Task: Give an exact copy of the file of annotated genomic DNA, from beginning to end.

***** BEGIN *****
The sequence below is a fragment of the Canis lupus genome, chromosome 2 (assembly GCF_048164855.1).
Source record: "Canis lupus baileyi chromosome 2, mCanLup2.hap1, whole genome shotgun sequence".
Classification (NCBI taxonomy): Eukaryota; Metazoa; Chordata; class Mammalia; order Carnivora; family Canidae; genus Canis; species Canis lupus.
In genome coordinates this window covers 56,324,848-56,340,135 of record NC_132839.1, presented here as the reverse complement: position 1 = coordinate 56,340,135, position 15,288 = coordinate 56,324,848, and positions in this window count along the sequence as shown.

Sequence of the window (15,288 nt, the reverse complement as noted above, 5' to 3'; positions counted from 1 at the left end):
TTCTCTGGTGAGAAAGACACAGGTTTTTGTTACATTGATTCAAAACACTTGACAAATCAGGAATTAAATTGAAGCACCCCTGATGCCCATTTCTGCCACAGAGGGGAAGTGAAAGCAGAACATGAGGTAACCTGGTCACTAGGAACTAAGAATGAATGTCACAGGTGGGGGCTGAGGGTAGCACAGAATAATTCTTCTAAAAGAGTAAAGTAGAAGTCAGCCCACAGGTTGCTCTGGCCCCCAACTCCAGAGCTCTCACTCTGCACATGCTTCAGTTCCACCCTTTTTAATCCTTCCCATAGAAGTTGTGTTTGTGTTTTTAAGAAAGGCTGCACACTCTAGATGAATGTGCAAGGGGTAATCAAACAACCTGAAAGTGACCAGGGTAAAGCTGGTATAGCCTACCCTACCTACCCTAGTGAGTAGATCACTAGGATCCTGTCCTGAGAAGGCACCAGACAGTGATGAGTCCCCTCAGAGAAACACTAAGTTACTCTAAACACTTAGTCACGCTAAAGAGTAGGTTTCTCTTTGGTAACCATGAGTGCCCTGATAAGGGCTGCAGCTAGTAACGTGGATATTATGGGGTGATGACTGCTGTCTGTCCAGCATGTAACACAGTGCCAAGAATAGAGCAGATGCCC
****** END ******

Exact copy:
The sequence below is a fragment of the Canis lupus genome, chromosome 2 (assembly GCF_048164855.1).
Source record: "Canis lupus baileyi chromosome 2, mCanLup2.hap1, whole genome shotgun sequence".
Classification (NCBI taxonomy): Eukaryota; Metazoa; Chordata; class Mammalia; order Carnivora; family Canidae; genus Canis; species Canis lupus.
In genome coordinates this window covers 56,324,848-56,340,135 of record NC_132839.1, presented here as the reverse complement: position 1 = coordinate 56,340,135, position 15,288 = coordinate 56,324,848, and positions in this window count along the sequence as shown.

Sequence of the window (15,288 nt, the reverse complement as noted above, 5' to 3'; positions counted from 1 at the left end):
TTCTCTGGTGAGAAAGACACAGGTTTTTGTTACATTGATTCAAAACACTTGACAAATCAGGAATTAAATTGAAGCACCCCTGATGCCCATTTCTGCCACAGAGGGGAAGTGAAAGCAGAACATGAGGTAACCTGGTCACTAGGAACTAAGAATGAATGTCACAGGTGGGGGCTGAGGGTAGCACAGAATAATTCTTCTAAAAGAGTAAAGTAGAAGTCAGCCCACAGGTTGCTCTGGCCCCCAACTCCAGAGCTCTCACTCTGCACATGCTTCAGTTCCACCCTTTTTAATCCTTCCCATAGAAGTTGTGTTTGTGTTTTTAAGAAAGGCTGCACACTCTAGATGAATGTGCAAGGGGTAATCAAACAACCTGAAAGTGACCAGGGTAAAGCTGGTATAGCCTACCCTACCTACCCTAGTGAGTAGATCACTAGGATCCTGTCCTGAGAAGGCACCAGACAGTGATGAGTCCCCTCAGAGAAACACTAAGTTACTCTAAACACTTAGTCACGCTAAAGAGTAGGTTTCTCTTTGGTAACCATGAGTGCCCTGATAAGGGCTGCAGCTAGTAACGTGGATATTATGGGGTGATGACTGCTGTCTGTCCAGCATGTAACACAGTGCCAAGAATAGAGCAGATGCCC